Suspension of Premium Processing for H-1Bs Harms US Healthcare

April 10th, 2017

USCIS’s temporary suspension of premium processing for H-1B petitions will have a deleterious effect on US employers, and most importantly on those in healthcare. Many medically underserved areas in the US rely predominantly, and sometimes solely, on foreign physicians. Because many of these facilities are H-1B cap exempt, they are not subject to the lottery and the H-1B beneficiary physician may start working as soon as the H-1B petition is approved (and not until October 1st like those subject to the cap). It is critical that these petitions are approved as soon as possible for physicians in these medically underserved areas. Premium processing, which allows for the expedited processing of H-1B petitions in as little as 15 days, is critical in ensuring the steady provision of healthcare. Now, during this temporary suspension, employers could wait many months (and if based on prior traditional processing, up to one year).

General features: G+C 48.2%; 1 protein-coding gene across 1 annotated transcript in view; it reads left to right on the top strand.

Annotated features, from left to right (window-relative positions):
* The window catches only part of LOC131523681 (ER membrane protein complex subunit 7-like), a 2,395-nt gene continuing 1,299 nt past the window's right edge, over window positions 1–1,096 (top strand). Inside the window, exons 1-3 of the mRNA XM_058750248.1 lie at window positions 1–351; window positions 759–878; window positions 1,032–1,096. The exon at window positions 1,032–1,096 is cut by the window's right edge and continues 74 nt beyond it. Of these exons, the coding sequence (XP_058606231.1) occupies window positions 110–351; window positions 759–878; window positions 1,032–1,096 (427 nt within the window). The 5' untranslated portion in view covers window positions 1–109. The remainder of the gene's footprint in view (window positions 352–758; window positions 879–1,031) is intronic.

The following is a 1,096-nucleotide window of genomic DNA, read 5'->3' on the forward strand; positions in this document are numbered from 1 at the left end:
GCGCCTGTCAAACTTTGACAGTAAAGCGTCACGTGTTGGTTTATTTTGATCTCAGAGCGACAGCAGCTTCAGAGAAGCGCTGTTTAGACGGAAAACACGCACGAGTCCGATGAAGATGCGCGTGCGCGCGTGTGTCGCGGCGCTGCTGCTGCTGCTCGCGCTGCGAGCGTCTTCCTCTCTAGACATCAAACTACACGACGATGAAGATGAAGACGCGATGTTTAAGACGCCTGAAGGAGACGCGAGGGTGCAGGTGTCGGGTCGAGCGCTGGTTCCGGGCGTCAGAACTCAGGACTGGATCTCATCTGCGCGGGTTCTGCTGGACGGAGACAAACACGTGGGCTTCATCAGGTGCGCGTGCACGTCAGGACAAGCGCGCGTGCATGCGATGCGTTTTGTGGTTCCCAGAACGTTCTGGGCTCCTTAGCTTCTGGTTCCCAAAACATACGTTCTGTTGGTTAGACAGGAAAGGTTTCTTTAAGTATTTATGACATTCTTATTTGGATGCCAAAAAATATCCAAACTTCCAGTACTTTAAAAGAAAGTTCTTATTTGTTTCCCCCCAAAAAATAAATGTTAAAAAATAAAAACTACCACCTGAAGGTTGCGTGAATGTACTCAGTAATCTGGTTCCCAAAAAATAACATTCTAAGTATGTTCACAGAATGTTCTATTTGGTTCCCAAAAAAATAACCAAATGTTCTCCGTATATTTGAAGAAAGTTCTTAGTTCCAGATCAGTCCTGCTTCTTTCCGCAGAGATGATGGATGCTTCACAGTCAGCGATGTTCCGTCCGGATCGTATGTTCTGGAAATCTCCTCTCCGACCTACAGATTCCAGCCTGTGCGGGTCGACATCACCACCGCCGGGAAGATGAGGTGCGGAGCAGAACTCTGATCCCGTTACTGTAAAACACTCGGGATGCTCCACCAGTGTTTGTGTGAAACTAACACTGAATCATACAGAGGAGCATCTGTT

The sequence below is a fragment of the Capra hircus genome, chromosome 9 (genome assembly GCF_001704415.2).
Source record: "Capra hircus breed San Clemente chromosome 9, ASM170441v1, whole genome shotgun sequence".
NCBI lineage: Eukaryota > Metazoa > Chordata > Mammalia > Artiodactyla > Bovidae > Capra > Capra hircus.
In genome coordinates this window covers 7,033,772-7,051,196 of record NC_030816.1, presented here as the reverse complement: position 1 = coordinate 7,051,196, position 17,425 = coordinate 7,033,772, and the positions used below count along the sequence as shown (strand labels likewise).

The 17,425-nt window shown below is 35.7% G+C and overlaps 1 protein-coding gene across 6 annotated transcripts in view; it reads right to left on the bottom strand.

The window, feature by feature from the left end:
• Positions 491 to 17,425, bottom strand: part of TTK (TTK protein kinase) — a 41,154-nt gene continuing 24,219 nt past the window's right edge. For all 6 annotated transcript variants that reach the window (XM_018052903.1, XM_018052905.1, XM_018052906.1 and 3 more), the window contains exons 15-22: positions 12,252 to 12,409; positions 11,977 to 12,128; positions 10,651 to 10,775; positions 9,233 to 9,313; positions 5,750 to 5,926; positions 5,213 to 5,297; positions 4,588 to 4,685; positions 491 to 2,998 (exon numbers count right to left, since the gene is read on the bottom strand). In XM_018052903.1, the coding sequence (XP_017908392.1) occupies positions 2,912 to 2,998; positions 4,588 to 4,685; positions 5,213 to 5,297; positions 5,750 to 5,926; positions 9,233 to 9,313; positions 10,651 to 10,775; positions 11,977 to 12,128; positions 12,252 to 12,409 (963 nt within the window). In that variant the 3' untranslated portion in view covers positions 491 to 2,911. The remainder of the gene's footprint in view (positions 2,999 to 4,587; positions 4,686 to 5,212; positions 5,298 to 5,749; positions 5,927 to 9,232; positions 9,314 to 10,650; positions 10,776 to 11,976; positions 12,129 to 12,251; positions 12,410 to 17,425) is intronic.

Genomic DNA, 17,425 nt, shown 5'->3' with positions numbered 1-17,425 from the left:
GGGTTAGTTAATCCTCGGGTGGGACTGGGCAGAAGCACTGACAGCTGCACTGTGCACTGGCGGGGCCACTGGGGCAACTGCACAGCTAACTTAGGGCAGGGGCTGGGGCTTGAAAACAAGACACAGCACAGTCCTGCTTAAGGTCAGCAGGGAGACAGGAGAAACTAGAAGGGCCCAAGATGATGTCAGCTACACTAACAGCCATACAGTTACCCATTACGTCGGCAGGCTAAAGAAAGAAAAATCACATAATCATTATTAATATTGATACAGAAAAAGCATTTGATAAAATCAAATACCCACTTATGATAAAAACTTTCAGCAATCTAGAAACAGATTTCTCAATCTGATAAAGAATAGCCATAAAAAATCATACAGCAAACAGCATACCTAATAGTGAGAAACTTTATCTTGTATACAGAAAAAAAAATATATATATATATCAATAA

USCIS has stated that its reason for suspending premium processing was to shift resources to traditional processing, which is taking an unacceptably long time (over one year in some cases), in order to alleviate the backlog. However, USCIS is not making any guarantees of how quickly traditional processing will proceed. Therefore, premium processing should remain available, at least in cases of the nation’s interest.

It should be emphasized that an approved petition is not required for the continued employment authorization of a beneficiary pursuant to a pending extension petition or a change of employer petition. The beneficiary may work at the petitioner so long as the H-1B petition is filed before the beneficiary’s current H-1B status expires (with some exceptions), or during the 60-day grace period for those laid off. However, for extension petitions that are timely filed, employment authorization is continued only for 240 days from the end date of the beneficiary’s last H-1B petition. USCIS should revise its policy to allow for continued work authorization during the entire time that the extension petition is pending, since the petitioner and beneficiary should not be punished for the exorbitant delays at USCIS.